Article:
Marshall suggests that if these objects were not meant for practical use as combs, perhaps the carvings were meant to represent the natural sutures that join sections of the human skull…reports Asian Lite News
Archaeologists recently discovered an ancient artefact during excavations. They found an incredibly rare ancient comb made from a human skull. It has been dubbed the Bar Hill Comb and was found by scientists from the Museum of London Archaeology (MOLA).
Archaeologists wrote in the release that it is an incredibly rare find, adding that it may shed light on cultural practices in Iron Age Britain (750 BC – 43 AD). The comb was unearthed at Bar Hill, 4 miles northwest of Cambridge. The comb was among 280,000 items of interest collected between 2016 and 2018 during the A14 improvement scheme.
MOLA Finds Team Lead, Michael Marshall called the Iron Age discovery “truly astonishing”. He said, “t is possible this fascinating find represents a tradition carried out by Iron Age communities living solely in this area of Cambridgeshire. To be able to see such hyper-local influences in groups of people living over 2,000 years ago is truly astonishing.”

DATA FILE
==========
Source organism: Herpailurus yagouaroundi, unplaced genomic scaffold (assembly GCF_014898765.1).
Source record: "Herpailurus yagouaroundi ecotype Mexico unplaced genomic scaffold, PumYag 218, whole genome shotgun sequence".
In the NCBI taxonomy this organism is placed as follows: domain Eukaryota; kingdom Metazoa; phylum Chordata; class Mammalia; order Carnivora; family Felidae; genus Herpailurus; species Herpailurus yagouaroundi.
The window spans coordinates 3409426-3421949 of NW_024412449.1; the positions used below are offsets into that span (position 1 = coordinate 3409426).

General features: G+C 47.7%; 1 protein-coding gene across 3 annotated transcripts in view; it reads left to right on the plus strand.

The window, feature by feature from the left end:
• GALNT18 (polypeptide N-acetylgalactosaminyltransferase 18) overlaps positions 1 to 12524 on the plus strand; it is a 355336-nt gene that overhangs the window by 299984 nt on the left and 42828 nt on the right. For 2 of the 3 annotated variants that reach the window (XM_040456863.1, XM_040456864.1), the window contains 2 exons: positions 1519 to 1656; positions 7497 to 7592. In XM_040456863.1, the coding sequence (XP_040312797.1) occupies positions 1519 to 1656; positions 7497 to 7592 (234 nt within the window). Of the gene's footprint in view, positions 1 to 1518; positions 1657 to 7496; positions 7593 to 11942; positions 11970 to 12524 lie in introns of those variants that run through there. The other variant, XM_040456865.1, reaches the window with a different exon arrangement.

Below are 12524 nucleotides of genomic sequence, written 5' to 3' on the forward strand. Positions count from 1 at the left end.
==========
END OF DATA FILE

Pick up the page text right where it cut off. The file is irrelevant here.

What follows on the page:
He added that the ‘Bar Hill Comb’ may have been a highly symbolic and powerful object for members of the local community.
The team has been analysing artefacts recovered during the archaeological excavations that preceded the construction of the 1.5bn Pound National Highways A14 Cambridge to Huntingdon Improvement Scheme, reported BBC.
Marshall suggests that if these objects were not meant for practical use as combs, perhaps the carvings were meant to represent the natural sutures that join sections of the human skull.
The Bar Hill Comb will now be kept at the Cambridgeshire Archaeology Archive, the main repository for the material found as part of archaeological fieldwork in the county.
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